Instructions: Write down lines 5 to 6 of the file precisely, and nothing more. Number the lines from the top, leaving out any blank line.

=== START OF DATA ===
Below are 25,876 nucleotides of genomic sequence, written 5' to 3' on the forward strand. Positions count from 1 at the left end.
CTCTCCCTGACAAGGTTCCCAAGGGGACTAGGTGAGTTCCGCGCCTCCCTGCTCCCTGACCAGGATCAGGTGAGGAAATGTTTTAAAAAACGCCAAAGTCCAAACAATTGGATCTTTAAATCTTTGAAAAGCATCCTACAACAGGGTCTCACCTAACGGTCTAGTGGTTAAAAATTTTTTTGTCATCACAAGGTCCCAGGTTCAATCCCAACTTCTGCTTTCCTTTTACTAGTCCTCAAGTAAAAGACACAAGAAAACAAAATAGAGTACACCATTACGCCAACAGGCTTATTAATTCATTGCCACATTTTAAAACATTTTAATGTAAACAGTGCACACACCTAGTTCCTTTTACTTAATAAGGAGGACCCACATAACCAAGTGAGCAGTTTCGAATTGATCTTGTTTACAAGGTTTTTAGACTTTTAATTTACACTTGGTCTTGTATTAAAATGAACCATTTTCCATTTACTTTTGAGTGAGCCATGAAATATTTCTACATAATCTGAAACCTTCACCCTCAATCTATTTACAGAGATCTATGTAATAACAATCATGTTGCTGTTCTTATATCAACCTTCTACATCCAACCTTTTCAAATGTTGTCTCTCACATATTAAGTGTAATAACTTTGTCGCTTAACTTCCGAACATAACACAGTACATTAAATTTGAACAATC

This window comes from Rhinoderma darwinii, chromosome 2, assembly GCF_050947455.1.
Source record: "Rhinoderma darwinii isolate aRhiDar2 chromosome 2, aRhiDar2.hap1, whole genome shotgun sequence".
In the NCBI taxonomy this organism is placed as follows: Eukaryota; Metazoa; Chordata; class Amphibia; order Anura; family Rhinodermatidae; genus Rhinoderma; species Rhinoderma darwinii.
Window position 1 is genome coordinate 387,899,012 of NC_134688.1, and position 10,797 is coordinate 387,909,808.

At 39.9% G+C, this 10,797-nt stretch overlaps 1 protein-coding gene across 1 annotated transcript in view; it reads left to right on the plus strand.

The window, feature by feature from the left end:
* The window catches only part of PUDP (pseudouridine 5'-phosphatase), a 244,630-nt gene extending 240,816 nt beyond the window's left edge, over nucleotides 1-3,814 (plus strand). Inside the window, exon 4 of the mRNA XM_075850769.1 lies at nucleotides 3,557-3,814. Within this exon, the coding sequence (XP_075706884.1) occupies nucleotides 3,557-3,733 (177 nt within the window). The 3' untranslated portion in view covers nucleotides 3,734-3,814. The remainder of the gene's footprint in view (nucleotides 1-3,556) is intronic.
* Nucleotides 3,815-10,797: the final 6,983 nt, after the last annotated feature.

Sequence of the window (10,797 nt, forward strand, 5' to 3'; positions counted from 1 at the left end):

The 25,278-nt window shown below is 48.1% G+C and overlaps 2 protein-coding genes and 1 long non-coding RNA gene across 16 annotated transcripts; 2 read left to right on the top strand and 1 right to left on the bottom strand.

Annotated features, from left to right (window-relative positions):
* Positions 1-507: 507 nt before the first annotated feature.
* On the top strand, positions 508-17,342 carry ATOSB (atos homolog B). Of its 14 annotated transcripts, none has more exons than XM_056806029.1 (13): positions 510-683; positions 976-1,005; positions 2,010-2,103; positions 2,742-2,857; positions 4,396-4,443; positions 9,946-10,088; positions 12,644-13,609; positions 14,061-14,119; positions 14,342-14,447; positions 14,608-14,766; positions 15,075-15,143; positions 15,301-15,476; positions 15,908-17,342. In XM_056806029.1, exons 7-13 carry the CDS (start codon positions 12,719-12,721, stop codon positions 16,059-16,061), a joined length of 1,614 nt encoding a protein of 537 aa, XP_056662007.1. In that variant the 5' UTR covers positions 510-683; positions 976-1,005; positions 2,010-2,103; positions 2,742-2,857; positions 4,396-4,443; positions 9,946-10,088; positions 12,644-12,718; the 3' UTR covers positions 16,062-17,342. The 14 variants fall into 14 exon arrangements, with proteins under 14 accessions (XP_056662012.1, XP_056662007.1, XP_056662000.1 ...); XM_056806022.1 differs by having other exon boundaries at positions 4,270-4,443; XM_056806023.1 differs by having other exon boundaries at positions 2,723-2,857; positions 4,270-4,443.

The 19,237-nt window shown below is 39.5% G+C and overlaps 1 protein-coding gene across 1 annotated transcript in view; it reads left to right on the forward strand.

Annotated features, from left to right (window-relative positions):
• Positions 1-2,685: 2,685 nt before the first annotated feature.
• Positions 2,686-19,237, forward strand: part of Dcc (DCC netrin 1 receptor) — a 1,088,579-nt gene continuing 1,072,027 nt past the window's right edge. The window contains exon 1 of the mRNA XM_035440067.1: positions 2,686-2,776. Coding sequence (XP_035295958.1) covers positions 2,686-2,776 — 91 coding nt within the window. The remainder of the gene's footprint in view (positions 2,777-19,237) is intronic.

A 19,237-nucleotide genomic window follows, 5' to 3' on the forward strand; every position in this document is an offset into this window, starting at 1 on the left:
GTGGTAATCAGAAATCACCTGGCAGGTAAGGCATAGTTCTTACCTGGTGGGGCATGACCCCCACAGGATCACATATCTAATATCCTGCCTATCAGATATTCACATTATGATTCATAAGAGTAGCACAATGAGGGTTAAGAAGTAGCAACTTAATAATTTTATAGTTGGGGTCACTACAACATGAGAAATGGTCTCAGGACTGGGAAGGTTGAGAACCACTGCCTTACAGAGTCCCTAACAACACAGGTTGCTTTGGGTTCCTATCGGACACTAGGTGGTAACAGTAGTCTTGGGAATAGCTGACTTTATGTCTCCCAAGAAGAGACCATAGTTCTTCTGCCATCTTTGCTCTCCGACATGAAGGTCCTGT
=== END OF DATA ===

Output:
In the NCBI taxonomy this organism is placed as follows: Eukaryota; Metazoa; Chordata; class Amphibia; order Anura; family Rhinodermatidae; genus Rhinoderma; species Rhinoderma darwinii.
Window position 1 is genome coordinate 387,899,012 of NC_134688.1, and position 10,797 is coordinate 387,909,808.